The Nightmare Scenario: What if they trade Mikael Backlund?

We’re in the run-up to what’s affectionately known as the “silly season” in hockey circles: the annual trade deadline. There has been a lot of attention paid to the Calgary Flames and their impending unrestricted free agents as far as potential trades are concerned. But there’s one scenario that I’ve had in the back of my mind, gnawing away at me.

I’m concerned that the Flames may trade Mikael Backlund before the trade deadline.

Here’s why I think it could happen.


Kris Russell is a UFA on July 1. He’s 28 and a pretty decent fit with the Flames group, even though his underlying numbers leave a bit to be desired. (To be fair, basically every “defensive defenseman” has bad underlyings, but if they had good underlyings they wouldn’t be cast as “defensive defensemen”…)

Regardless, Russell is a guy that’s valued highly internally – he’s an alternate captain and plays a lot of minutes, and teammates really respect how he sacrifices his body – and there are reports from such luminaries as Sportsnet’s Elliotte Friedman that the Flames are trying to re-sign him.

The challenge for the Flames is that Russell’s likely due for a raise – particularly if the Flames are trying to keep him from going to the open market – and Calgary’s in a cap crunch for next season. Oh, and the cap might be going down, too. So if the Flames are intending to make a serious push to retain Russell’s services, they’re going to have to move out some salary.

That’s where Backlund could factor in.

Here’s a brief list of players with term and cap hits over $2.5 million for next season:

  • $6.75 million – Mark Giordano
  • $5.75 million – Dougie Hamilton
  • $5.25 million – Dennis Wideman
  • $4.65 million – T.J. Brodie
  • $4.3 million – Michael Frolik
  • $3.575 million – Mikael Backlund
  • $3.5 million – Ladislav Smid
  • $3.194 million (with bonuses) – Sam Bennett
  • $3.15 million – Mason Raymond
  • $3.125 million – Matt Stajan
  • $2.917 million – Deryk Engelland

There are a number of players here that the Flames absolutely do not want to part ways with (Giordano, Hamilton, Brodie, Frolik, Bennett) and guys that they probably can’t move because of their cap hits (Wideman, Smid, Raymond, Stajan, Engelland). But Backlund? Well, he’s not a high-end offensive player and his primary talent is being a really great two-way player, and he’s signed for two more seasons.

There’s possibly smoke to this fire, as Friedman noted in this week’s 30 Thoughts:

Screen Shot 2016-02-23 at 8.00.06 PM

It probably comes down to which player the organization values more.


Despite his modest offensive points production historically, Backlund is a damn fine hockey player when you take into account several metrics that control for ice time.

  • He’s second among Flames forwards in most Corsi For Per 60 Minutes (behind only Frolik).
  • He’s fourth among Flames forwards in fewest Corsi Against Per 60 Minutes (behind Bollig, Ferland and Jooris, all of whom play against lesser opposition).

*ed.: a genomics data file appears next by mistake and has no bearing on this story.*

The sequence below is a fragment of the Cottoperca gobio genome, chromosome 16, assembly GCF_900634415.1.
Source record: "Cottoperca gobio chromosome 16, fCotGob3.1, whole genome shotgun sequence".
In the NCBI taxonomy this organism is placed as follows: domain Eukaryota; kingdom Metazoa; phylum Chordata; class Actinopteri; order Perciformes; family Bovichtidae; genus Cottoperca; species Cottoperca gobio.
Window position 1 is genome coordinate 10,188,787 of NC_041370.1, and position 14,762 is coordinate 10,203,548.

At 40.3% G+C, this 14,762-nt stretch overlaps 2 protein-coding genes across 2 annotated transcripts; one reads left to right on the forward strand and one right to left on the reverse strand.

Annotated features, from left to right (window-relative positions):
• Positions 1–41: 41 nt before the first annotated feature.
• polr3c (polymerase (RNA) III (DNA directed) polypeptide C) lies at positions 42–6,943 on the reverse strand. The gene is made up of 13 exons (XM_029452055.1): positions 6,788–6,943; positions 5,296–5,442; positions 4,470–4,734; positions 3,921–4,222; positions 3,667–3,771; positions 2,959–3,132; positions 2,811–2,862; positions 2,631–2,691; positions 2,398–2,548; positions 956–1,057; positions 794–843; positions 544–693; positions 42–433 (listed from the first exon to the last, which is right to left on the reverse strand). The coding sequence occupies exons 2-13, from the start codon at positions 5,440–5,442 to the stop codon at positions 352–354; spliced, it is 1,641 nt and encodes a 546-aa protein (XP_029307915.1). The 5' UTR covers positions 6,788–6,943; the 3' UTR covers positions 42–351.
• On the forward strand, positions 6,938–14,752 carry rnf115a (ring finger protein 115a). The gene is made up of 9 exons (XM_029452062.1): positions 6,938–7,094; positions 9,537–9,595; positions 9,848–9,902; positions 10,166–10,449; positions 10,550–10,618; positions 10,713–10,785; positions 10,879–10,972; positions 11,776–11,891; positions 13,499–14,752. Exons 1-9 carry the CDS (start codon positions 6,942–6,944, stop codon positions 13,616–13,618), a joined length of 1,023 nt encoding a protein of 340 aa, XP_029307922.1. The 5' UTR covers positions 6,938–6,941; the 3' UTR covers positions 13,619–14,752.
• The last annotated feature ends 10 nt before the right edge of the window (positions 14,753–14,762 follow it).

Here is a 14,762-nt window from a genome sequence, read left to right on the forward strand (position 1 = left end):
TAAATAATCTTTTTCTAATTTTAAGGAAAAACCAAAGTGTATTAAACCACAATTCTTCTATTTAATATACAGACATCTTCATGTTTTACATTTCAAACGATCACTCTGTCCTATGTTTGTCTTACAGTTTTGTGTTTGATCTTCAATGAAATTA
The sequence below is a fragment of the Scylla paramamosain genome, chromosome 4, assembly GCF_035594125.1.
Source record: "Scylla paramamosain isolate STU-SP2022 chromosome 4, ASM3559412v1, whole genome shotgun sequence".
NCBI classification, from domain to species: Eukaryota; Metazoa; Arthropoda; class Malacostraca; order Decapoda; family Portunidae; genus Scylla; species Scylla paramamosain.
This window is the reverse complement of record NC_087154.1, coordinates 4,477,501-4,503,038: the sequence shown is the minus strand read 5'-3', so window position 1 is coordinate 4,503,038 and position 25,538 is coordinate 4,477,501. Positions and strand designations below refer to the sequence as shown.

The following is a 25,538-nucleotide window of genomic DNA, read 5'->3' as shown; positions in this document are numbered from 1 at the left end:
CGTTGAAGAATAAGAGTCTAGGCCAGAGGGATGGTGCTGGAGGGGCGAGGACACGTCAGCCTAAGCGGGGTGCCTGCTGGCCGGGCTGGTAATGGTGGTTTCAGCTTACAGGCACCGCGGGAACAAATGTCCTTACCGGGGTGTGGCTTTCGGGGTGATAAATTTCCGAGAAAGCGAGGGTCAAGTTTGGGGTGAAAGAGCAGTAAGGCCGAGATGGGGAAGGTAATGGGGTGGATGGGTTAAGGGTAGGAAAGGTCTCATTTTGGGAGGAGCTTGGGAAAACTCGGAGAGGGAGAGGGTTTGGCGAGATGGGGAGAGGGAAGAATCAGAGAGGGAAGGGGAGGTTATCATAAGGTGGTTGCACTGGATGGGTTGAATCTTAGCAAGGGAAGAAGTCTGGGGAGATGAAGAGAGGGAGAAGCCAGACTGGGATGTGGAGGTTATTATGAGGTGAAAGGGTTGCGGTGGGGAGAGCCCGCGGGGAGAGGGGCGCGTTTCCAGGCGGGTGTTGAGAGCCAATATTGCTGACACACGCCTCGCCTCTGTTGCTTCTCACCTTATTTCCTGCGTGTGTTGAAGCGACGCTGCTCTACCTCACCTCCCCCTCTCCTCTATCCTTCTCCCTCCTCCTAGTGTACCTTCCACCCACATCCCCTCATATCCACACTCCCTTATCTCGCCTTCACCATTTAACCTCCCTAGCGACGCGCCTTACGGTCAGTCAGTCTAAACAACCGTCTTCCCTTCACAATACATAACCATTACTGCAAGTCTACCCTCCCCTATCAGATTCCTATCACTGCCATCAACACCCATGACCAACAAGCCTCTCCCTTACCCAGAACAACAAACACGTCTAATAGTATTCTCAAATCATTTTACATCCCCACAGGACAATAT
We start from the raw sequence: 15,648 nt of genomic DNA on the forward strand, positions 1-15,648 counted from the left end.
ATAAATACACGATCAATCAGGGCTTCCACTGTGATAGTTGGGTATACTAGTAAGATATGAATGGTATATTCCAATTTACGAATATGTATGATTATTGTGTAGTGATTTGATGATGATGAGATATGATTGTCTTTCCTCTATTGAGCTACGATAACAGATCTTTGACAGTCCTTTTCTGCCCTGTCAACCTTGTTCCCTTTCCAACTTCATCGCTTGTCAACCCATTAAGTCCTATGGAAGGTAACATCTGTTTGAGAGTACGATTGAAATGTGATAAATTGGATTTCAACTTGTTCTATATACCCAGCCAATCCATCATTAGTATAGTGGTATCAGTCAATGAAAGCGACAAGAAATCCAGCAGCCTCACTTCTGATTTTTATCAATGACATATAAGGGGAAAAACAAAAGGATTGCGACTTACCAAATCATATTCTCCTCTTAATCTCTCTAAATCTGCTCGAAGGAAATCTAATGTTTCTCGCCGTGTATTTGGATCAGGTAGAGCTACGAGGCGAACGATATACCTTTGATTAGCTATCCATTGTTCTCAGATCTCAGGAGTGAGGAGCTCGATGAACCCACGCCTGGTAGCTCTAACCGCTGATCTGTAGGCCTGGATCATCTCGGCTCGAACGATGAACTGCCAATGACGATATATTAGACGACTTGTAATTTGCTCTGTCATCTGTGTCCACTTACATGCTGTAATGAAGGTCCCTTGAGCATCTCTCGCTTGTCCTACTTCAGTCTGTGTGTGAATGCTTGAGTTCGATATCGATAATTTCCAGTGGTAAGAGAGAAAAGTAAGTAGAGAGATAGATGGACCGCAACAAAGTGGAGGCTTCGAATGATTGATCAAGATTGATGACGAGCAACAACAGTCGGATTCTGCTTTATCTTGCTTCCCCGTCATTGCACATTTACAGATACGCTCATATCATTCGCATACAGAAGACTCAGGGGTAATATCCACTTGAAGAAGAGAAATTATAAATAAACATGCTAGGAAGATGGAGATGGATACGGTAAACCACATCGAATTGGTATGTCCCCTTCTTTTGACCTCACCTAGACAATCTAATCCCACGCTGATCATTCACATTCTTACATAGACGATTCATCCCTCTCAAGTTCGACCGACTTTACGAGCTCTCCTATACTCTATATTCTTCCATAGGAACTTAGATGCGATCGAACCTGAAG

Okay, he’s good at getting shot attempts and preventing shot attempts against. What about scoring chances? (e.g., taking away far-away shot attempts from along the boards)

  • He’s third among Flames forwards in most Scoring Chances For Per 60 Minutes (behind only Frolik and Gaudreau).
  • He’s fourth among Flames forwards in fewest Scoring Chances Against Per 60 Minutes (again, behind Bollig, Ferland and Jooris).

The only area where Backlund isn’t exceptional is when you get down to the the home plate “high danger” area. He’s eighth among the team’s forwards in High Danger Chances For Per 60 Minutes (though he’s ahead of Gaudreau) and he’s sixth in High Danger Chances Against Per 60 Minutes.

In short? Backlund’s one of the best players on the team in terms of shot and scoring chance generation and suppression.

How about Russell?

  • He’s ahead of only Engelland in Corsi For Per 60 Minutes, and dead last among defenders in Corsi Against Per 60 Minutes.
  • He’s fourth in Scoring Chances For Per 60 Minutes (behind Giordano, Brodie and Hamilton) but dead last in Scoring Chances Against Per 60 Minutes.
  • He’s fourth in High Danger Chances Per 60 Minutes (behind Wideman, Smid and Hamilton) but second-last in High Danger Chances Against Per 60 Minutes (behind Wideman).

In other words, Backlund is one of the team’s best players in offensive generation and defensive suppression, while Russell is among the team’s worst in both of those areas – especially the defensive side.

Here’s a Player Usage Chart comparison; towards the top is tougher opposition, towards the left is tougher zone starts, while blue is good Relative Corsi and red is bad Relative Corsi.


Russell gets tons of offensive zone starts and faces second and third liners and gets his head kicked in. Backlund gets lots of defensive zone starts and faces first and second line players and kicks their heads in. (The quality of competition difference isn’t huge, but the zone start difference is pretty stark.)


If the Flames traded away Backlund to free up cap space to re-sign Russell, the available data suggests that it would be a really poor allocation of resources. Backlund is very good at everything you’d hope a player could do if he wasn’t scoring a ton of goals, while Russell is pretty poor at most of those metrics (and thus he has to rely on shot blocking and other unsustainable but laudable acts of physical sacrifice to keep his head above water).

I have a lot of respect for many in the Flames hockey operations department, but choosing Russell over Backlund would be a really dumb move.